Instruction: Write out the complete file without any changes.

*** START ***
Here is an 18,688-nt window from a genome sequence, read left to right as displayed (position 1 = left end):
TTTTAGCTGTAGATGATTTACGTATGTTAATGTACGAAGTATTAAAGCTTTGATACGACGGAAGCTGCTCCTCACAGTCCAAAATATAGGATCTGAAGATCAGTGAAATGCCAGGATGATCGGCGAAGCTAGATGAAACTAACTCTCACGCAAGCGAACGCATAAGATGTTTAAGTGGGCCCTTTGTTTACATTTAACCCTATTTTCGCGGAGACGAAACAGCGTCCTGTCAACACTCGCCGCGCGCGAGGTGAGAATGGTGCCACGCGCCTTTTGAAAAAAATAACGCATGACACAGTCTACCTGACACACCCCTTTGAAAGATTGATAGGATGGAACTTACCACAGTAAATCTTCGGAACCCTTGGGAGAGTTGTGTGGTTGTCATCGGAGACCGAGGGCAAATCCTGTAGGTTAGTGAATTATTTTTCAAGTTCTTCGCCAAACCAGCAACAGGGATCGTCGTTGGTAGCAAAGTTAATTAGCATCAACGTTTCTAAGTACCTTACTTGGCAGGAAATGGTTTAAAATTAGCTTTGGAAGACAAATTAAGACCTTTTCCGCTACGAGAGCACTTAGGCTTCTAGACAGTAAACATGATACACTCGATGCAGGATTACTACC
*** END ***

Here is an 18,688-nt window from a genome sequence, read left to right as displayed (position 1 = left end):
TTTTAGCTGTAGATGATTTACGTATGTTAATGTACGAAGTATTAAAGCTTTGATACGACGGAAGCTGCTCCTCACAGTCCAAAATATAGGATCTGAAGATCAGTGAAATGCCAGGATGATCGGCGAAGCTAGATGAAACTAACTCTCACGCAAGCGAACGCATAAGATGTTTAAGTGGGCCCTTTGTTTACATTTAACCCTATTTTCGCGGAGACGAAACAGCGTCCTGTCAACACTCGCCGCGCGCGAGGTGAGAATGGTGCCACGCGCCTTTTGAAAAAAATAACGCATGACACAGTCTACCTGACACACCCCTTTGAAAGATTGATAGGATGGAACTTACCACAGTAAATCTTCGGAACCCTTGGGAGAGTTGTGTGGTTGTCATCGGAGACCGAGGGCAAATCCTGTAGGTTAGTGAATTATTTTTCAAGTTCTTCGCCAAACCAGCAACAGGGATCGTCGTTGGTAGCAAAGTTAATTAGCATCAACGTTTCTAAGTACCTTACTTGGCAGGAAATGGTTTAAAATTAGCTTTGGAAGACAAATTAAGACCTTTTCCGCTACGAGAGCACTTAGGCTTCTAGACAGTAAACATGATACACTCGATGCAGGATTACTACC